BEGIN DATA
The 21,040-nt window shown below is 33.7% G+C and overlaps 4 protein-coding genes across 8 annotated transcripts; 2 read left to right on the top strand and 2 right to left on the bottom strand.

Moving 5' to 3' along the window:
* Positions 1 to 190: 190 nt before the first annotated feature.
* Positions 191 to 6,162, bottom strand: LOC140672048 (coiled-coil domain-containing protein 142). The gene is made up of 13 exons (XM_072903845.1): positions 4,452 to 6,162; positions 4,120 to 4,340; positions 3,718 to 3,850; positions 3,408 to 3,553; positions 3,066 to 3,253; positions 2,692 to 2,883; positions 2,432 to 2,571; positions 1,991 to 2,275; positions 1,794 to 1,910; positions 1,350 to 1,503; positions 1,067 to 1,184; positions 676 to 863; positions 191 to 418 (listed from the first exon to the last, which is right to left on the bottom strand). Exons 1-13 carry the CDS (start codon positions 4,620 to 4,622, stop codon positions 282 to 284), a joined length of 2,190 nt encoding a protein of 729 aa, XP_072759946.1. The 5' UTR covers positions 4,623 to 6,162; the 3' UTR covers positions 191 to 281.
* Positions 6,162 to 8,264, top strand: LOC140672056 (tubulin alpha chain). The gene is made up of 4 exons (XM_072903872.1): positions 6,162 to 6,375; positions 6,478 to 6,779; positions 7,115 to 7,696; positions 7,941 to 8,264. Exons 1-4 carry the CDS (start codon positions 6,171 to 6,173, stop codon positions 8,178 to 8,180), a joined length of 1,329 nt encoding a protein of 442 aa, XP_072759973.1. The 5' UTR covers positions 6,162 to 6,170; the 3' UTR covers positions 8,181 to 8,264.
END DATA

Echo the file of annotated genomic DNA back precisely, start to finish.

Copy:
The 21,040-nt window shown below is 33.7% G+C and overlaps 4 protein-coding genes across 8 annotated transcripts; 2 read left to right on the top strand and 2 right to left on the bottom strand.

Moving 5' to 3' along the window:
* Positions 1 to 190: 190 nt before the first annotated feature.
* Positions 191 to 6,162, bottom strand: LOC140672048 (coiled-coil domain-containing protein 142). The gene is made up of 13 exons (XM_072903845.1): positions 4,452 to 6,162; positions 4,120 to 4,340; positions 3,718 to 3,850; positions 3,408 to 3,553; positions 3,066 to 3,253; positions 2,692 to 2,883; positions 2,432 to 2,571; positions 1,991 to 2,275; positions 1,794 to 1,910; positions 1,350 to 1,503; positions 1,067 to 1,184; positions 676 to 863; positions 191 to 418 (listed from the first exon to the last, which is right to left on the bottom strand). Exons 1-13 carry the CDS (start codon positions 4,620 to 4,622, stop codon positions 282 to 284), a joined length of 2,190 nt encoding a protein of 729 aa, XP_072759946.1. The 5' UTR covers positions 4,623 to 6,162; the 3' UTR covers positions 191 to 281.
* Positions 6,162 to 8,264, top strand: LOC140672056 (tubulin alpha chain). The gene is made up of 4 exons (XM_072903872.1): positions 6,162 to 6,375; positions 6,478 to 6,779; positions 7,115 to 7,696; positions 7,941 to 8,264. Exons 1-4 carry the CDS (start codon positions 6,171 to 6,173, stop codon positions 8,178 to 8,180), a joined length of 1,329 nt encoding a protein of 442 aa, XP_072759973.1. The 5' UTR covers positions 6,162 to 6,170; the 3' UTR covers positions 8,181 to 8,264.